Struggle for truth, justice, peace and reconciliation

Dr. Vinie Burrows, honored March 19, 2016 at a parallel event of WIDF at CSW60, 2016.

My first contact with Dr. Vinie Burrows happened in 1983 while I worked as a volunteer pastor at Trinity Presbyterian Church in “Hell’s Kitchen” in New York City. At that time she, as a feminist, Human Rights and peace activist, hosted a radio program, More Than Half the World, on Pacifica station WBAI in New York.

Vinie Burrows got known when she started her acting career as a child star. She still performs at the age of 91 and was honored for example by Actors Equity with their Paul Robeson Award.

On March 8, International Women’s Day, I saw Vinie Burrows perform “Myth America. Honoring Harriet Tubman”. The Granny Peace Brigade, which she had co-founded at the time of the Iraq war, had invited her to portray this enslaved Diasporan African woman who escaped bondage.

Vinie Burrows gave a lively picture of the New Afrikan woman Harriet Tubman (1822-1913), known as “Moses”, who freed many Black women out of slavery.

Coming from Switzerland I didn't know details of the historic facts of slavery and the US Civil War. Vinie Burrows succeeded in her performance to free Harriet Tubman, a “Runagate”, from her usually domesticated and patriarchal picture and showed her as the “Amazon” she was, in revealing her true life and character.

Vinie Burrows was born in Harlem. As an Afro-American with Caribbean and African ancestors she explored her roots. Confronting the history of slavery in the Caribbean is part of her creativity as an actor, poet, writer as well as a political and Human Rights activist.

In revealing not only facts, but also emotions, mentalities, and in questioning cultural conditions she has contributed to reconciliation. To speak out for truth leads to a new, reconciled, reality.

She speaks for the disenfranchised everywhere in the world: “Our mission is to empower ourselves and our sisters” and she recalls an awareness that grew within her during the course of her own life: “we know, according to the State definition, raising a child is not counted as ‘work’, but being in the military and killing is”.

And then she spoke out for Black women in the USA: “Historically, the exploitation of Black labor includes its destructive and devastating effects on Black women. Black women were never passive under slavery but always found means of resisting their oppressors. Later they were at the forefront of the civil rights movement and the fight for economic justice…”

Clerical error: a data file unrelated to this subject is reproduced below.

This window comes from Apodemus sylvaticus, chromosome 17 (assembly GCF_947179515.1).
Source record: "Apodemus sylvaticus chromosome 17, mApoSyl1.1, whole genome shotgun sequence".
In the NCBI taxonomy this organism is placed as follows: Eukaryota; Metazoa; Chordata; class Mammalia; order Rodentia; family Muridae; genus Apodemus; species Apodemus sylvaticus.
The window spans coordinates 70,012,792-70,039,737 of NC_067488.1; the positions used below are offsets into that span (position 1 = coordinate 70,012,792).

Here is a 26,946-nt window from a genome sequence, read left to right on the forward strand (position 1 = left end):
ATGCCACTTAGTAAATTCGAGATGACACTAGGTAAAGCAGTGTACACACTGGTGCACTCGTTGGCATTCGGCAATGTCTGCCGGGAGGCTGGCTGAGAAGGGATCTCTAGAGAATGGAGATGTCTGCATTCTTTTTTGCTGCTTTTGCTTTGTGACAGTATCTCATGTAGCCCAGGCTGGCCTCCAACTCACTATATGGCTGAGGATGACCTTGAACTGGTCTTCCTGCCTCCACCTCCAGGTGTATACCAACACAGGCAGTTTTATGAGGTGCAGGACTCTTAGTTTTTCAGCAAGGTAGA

Burrows still represents the Women’s International Democratic Federation (WIDF) at the United Nations as their main Human Rights Representative and was honored by this organization on March 19,th 2016 during the 60th Session of the UN Commission on the Status of Women.

In a recent speech in India, invited by the Indian branch of WIDF, she insisted: “Never forget it was the free involuntary forced labor of my ancestors that enabled the USA to become a monstrous power on the world stage... There is no precise account of the numbers of enslaved Africans kidnapped over a period of 400 years. Estimates range from six million to 20 million. Millions did survive the Middle Passage and millions more died in the infamous Transatlantic Slave Trade”.

Looking back to a conference in the 1970s in East-Berlin – where she had been invited as a young single mother of two, without a regular job as an actor – she realized how many of the women invited from Africa (freedom fighters in exile from South Africa, from Namibia, Angola, Mozambique) and Black women from the UK or Algeria suffered from a triple oppression: being poor, being Black and a woman.

In 1989 – a few months before the Fall of the Berlin Wall – Vinie Burrows was part of the women’s program (Women’s Boat) at the 1st European Ecumenical Assembly in Basel, Switzerland. Her performance “Sister Sister” encouraged me to stand for freedom and self-determination.

Vinie lives out what she says in texts and poetry: it is a conviction of being accepted and of love for all (human) beings – a message of Justice and Peace, that moves Life forward – because (outspoken) Truth sets free.

About the author :

Rev. Esther R. Suter currently lives in Basel, Switzerland, where she was born and grew up.

After some years working as a secretary, she studied Theology, French and English at the Universities of Basel, Munich and Geneva (Ecumenical Institute Bossey), already opening up for ecumenical and interreligious questions and contacts.

Ordained as a Reformed pastor in Switzerland, she worked during ten years as a chaplain at the University Hospital in Basel. During a period working as a substitute pastor, she used times in-between placements in congregations to travel more than 30 countries, starting to report as a journalist on a variety of issues and taking lots of photos. She has lived abroad for seven years in total (working as a volunteer pastor in a poor Manhattan neighbourhood, among other experiences) and has a broad-ranging formation in Fine Arts, Asian philosophy and medicine.

Currently, she mainly works as a freelance journalist in German, French and English. She plans to finalize her doctoral thesis about a Swiss liberal theologian (Fritz Buri, 1907-1995) in 2017.

She is the vice-president of the Internationale Association of Liberal Religious Women and a member of the International Alliance of Women, representing IAW on the NGO-CSW-Commission in Geneva and as their representative for Human Rights at the United Nations in Geneva. Since 2010 she regularly attends the meetings of the UN Commission on the Status of Women, in New York as an NGO delegate.


The impressions expressed in the blog posts are the contributions of the authors and do not necessarily reflect the opinion or policies of the World Council of Churches.